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DALLAS-As storm clouds gather over Texas, multifamily property owners are experiencing an occupancy windfall from this year’s hurricane season. Class A product in Houston is practically full and Dallas/Fort Worth isn’t lagging by much.

“The top tier is completely full,” Greg Willett, vice president of the Carrollton-based M/PF YieldStar, told yesterday’s crowd of owners, brokers and lenders attending Cushman & Wakefield of Texas Inc.’s third annual “Market Vision” breakfast held at the Hotel InterContinental in Addison. The impact on class B and C properties has yet to be determined, he added.

With the influx of evacuees to Houston, its overall occupancy spiked to 95% from 90.5% in June. “At midyear, it was the nation’s softest market,” Willett said. “There’s not a vacant class A unit left in Houston today. It was an overnight transformation.” The impact on Dallas/Fort Worth wasn’t nearly as pronounced, with the latest tally putting occupancy at 93% versus about 90% four months ago.

Real-time stats aren’t available in all categories, but Willett offered optimism for the multifamily market’s performance indicators in all four metros. Houston and Dallas/Fort Worth’s effective rent prediction is a 3% to 4% gain in the coming year while Austin could pick up 5% to 6% in rent growth and edge up to 95% occupancy from today’s 94.1%. San Antonio, with 93.9% occupancy at midyear, was the least affected by the state’s open-door policy for evacuees. Willett said the future is a 1% gain in rent for the coming year in a market with 6,000 units under construction or nearly triple the annual delivery–and no red flag rising high from the extra development.

On the investment sales side, the average replacement cost jumped from $65,000 per unit to $85,000, said Will Balthrope, C&W’s senior director of the multi-housing group. Amid falling cap rates, there are more listings than closings although the gap is narrowing as the year plays out, his calculations show. In Q2, more properties were brought to market than in all of 2004, he said.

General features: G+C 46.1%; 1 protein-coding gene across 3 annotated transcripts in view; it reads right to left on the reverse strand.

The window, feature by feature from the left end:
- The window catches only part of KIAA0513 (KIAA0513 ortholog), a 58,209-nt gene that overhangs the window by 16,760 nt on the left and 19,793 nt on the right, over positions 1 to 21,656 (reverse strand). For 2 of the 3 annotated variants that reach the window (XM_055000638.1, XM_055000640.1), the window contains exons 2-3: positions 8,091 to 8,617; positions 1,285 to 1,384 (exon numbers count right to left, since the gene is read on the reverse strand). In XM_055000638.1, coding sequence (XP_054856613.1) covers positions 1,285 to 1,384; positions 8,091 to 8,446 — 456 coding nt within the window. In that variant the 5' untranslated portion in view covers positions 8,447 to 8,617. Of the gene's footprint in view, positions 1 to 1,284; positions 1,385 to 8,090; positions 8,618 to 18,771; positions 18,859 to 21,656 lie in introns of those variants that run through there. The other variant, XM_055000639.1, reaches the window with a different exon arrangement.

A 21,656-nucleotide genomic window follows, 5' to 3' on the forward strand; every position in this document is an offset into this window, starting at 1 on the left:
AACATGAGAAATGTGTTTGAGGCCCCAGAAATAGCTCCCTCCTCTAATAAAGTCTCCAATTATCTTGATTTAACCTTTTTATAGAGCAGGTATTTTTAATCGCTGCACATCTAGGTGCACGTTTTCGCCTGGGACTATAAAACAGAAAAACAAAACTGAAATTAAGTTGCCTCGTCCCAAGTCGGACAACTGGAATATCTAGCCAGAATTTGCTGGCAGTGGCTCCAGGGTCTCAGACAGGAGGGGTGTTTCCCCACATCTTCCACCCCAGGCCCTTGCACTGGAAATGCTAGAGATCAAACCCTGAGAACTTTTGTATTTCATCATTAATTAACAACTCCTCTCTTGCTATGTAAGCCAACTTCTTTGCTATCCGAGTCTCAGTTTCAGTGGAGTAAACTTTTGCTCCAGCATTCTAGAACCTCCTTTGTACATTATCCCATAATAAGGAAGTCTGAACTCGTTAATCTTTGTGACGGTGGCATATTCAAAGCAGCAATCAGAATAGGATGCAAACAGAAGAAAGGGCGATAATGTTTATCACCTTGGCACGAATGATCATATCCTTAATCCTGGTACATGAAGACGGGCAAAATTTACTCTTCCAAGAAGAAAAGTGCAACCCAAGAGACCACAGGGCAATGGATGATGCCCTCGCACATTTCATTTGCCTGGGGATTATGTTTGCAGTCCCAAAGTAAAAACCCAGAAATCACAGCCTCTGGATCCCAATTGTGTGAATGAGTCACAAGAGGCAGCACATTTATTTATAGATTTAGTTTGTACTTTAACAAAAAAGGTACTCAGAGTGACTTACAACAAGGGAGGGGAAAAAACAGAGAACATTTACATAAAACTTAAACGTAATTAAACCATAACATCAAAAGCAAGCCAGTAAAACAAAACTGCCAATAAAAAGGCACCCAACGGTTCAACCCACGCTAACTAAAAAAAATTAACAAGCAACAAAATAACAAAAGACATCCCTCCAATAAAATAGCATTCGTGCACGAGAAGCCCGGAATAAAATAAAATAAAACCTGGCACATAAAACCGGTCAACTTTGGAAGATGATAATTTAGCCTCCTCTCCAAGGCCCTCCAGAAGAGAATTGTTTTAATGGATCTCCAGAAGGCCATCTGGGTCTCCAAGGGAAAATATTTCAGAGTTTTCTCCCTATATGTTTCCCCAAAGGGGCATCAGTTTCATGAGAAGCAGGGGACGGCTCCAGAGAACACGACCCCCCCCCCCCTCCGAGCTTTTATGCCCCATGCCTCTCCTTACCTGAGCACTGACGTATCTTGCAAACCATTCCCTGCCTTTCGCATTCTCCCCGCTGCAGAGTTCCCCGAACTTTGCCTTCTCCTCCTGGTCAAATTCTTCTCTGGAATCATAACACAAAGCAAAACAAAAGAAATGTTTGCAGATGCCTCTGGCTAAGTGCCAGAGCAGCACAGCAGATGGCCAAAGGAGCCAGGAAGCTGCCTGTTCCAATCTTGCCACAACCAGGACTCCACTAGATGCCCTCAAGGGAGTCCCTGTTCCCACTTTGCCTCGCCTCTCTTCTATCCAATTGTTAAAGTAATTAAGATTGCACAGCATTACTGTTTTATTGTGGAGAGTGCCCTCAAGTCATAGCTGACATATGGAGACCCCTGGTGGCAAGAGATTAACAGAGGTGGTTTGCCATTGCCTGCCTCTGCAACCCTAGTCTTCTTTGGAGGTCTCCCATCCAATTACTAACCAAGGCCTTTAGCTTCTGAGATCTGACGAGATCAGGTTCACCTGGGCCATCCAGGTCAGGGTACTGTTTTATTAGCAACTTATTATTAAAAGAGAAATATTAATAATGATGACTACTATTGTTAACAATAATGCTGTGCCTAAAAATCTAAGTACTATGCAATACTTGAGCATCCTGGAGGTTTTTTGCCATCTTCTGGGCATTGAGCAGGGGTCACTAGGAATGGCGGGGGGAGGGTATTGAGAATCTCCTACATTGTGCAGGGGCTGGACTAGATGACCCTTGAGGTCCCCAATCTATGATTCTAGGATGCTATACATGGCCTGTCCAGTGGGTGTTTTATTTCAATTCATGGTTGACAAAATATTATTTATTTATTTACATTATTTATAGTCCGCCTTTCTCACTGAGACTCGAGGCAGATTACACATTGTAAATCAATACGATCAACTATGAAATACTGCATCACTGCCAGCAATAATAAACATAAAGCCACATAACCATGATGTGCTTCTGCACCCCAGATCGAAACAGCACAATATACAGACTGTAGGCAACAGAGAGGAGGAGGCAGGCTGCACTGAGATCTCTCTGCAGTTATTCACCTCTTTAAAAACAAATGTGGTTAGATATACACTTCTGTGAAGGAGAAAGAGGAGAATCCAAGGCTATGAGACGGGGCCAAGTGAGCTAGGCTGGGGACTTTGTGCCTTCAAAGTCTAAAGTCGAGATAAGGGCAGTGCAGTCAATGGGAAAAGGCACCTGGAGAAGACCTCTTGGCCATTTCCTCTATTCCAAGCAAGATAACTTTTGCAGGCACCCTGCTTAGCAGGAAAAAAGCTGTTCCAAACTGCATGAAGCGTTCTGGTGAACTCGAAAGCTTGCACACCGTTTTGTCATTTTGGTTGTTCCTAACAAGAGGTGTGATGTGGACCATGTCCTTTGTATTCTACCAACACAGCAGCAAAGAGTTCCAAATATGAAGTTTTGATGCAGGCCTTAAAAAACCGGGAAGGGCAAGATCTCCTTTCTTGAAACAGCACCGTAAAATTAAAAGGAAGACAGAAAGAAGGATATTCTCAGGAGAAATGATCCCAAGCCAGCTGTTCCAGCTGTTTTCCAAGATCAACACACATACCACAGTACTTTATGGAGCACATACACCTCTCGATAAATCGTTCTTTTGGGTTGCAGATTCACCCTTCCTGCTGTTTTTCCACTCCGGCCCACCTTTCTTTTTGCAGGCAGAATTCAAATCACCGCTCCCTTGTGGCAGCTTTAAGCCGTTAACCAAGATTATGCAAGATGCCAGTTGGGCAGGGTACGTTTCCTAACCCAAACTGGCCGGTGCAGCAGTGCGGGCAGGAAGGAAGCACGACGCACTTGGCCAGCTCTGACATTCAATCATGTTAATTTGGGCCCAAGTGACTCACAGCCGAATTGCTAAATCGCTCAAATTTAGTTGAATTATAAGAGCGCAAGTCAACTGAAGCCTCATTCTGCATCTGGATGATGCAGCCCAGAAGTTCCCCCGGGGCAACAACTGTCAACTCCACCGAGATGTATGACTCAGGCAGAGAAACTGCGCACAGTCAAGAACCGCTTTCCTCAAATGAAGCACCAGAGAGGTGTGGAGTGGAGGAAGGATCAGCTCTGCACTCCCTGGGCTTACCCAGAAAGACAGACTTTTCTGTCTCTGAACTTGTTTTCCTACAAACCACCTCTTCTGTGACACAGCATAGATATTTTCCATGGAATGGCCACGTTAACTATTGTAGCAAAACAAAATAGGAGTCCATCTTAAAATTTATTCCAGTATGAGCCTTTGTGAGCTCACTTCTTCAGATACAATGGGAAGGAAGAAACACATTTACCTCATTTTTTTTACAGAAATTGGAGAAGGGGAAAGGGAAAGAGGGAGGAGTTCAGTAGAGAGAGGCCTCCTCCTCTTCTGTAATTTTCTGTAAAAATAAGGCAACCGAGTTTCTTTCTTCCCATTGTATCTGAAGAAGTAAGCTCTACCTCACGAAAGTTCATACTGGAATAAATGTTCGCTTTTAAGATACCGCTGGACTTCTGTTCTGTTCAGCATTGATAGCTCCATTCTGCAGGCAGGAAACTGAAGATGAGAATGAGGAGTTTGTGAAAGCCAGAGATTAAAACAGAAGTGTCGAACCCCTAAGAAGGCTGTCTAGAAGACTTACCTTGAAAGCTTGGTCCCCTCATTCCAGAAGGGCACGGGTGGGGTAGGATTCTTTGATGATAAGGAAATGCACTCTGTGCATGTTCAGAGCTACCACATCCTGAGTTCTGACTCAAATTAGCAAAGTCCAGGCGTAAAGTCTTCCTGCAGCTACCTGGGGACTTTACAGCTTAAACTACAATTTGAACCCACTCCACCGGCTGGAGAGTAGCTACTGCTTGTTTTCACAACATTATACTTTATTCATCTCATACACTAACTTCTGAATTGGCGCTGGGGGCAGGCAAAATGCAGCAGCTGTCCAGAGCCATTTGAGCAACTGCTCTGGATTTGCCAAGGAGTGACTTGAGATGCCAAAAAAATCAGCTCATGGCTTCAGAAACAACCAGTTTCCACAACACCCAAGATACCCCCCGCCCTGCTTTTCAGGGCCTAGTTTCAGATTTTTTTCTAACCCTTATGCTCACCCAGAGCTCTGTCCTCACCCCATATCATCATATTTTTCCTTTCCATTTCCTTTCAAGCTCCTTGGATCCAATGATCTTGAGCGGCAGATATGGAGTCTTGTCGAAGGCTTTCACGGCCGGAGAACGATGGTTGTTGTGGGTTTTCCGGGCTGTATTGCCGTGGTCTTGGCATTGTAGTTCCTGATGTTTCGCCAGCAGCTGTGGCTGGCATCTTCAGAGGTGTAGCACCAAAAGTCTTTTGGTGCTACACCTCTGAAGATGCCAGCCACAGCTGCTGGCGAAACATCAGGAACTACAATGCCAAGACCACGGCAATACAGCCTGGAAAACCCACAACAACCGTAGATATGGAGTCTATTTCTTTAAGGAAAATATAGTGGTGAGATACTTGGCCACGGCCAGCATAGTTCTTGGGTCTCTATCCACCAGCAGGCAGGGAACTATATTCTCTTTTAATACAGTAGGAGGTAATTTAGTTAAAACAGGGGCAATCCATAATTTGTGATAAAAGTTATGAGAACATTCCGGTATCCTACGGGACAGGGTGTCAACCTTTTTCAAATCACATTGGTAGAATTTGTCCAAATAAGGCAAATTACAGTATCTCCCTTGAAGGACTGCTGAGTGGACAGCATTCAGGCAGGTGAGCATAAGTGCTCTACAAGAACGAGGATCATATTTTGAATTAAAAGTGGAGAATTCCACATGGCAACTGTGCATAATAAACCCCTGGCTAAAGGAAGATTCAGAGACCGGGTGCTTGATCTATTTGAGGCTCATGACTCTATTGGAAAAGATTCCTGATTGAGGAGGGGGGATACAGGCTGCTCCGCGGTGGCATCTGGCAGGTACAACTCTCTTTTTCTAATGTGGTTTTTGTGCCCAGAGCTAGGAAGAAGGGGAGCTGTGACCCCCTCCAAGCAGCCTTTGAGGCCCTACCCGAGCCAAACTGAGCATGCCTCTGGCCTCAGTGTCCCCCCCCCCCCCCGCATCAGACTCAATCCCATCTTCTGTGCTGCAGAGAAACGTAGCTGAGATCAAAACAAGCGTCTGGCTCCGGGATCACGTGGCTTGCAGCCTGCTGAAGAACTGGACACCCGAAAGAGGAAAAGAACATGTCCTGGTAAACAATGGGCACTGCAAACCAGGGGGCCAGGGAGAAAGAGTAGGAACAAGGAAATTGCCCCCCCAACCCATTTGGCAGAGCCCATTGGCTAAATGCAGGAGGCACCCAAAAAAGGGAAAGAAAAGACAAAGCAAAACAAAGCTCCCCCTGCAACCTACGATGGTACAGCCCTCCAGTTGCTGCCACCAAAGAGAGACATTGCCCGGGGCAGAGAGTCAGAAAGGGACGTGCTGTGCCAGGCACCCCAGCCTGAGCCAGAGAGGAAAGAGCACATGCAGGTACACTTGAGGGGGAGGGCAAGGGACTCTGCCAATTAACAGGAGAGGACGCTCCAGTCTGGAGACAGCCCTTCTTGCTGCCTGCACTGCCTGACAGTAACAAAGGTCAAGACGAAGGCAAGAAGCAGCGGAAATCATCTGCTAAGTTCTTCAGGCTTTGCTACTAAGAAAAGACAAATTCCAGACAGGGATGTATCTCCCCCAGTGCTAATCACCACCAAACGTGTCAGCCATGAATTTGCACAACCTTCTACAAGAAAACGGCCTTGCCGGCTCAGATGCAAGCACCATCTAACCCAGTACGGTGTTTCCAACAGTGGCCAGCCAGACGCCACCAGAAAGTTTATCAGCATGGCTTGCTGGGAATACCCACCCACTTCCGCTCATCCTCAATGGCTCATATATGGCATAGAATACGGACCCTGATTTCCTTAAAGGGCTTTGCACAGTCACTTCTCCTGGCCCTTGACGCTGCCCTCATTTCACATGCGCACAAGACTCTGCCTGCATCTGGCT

Don Ostroff, also a C&W multi-housing senior director, reported NOIs are on the rise as are the class A per unit values, now resting at $90,000 or $20,000 more than last year. With concessions factored in, he said “the average economic occupancy in the typical class A deal has become a value-add.”

For buyers like Hugh Caraway of San Antonio-based Internacional Realty Inc., class A value-adds suit the TIC group just fine. He said he’s been closing, on average, one deal per month for three years. “The reason I like the TIC structure is it’s a source of income to me and it’s a cheap source,” he explained, citing the warming up of the financial markets to the buying strategy.

C&W’s other featured speaker, Ted Hamilton, president of locally based Hamilton Properties Corp., gave the crowd a sneak preview of what lies ahead for Dallas’ Main Street District, an eight-block revitalization at the epicenter of the CBD. Hamilton, a leader of the in-town rebuilding, foresees a CBD with 6,000 units and 200,000 sf of filled retail. At last count, the Main Street blocks have 1,425 units, another 461 under construction and 1,393 proposed to start in 2006 and 2007. Meanwhile, neighboring pockets aren’t sitting idle: Farmers Market will be getting 900 more units and the West End, 300. Plus, he said, “four or five” new residential high rises will be announced for the Arts District.

As for the condo market, there are mixed reviews across the state. Houston and Fort Worth, as local market watchers know, are showing strong condo sales. But it’s clearly not Dallas’ strong suit. In recent days, a third converter has pulled a project from this year’s docket.

Balthrope said 35% of multifamily sales nationwide have been closed by condo buyers. “It’s not really affected Texas,” he said.

What is working in Texas is the stats show a “return to fundamentals,” Balthrope said. “The change is starting.”

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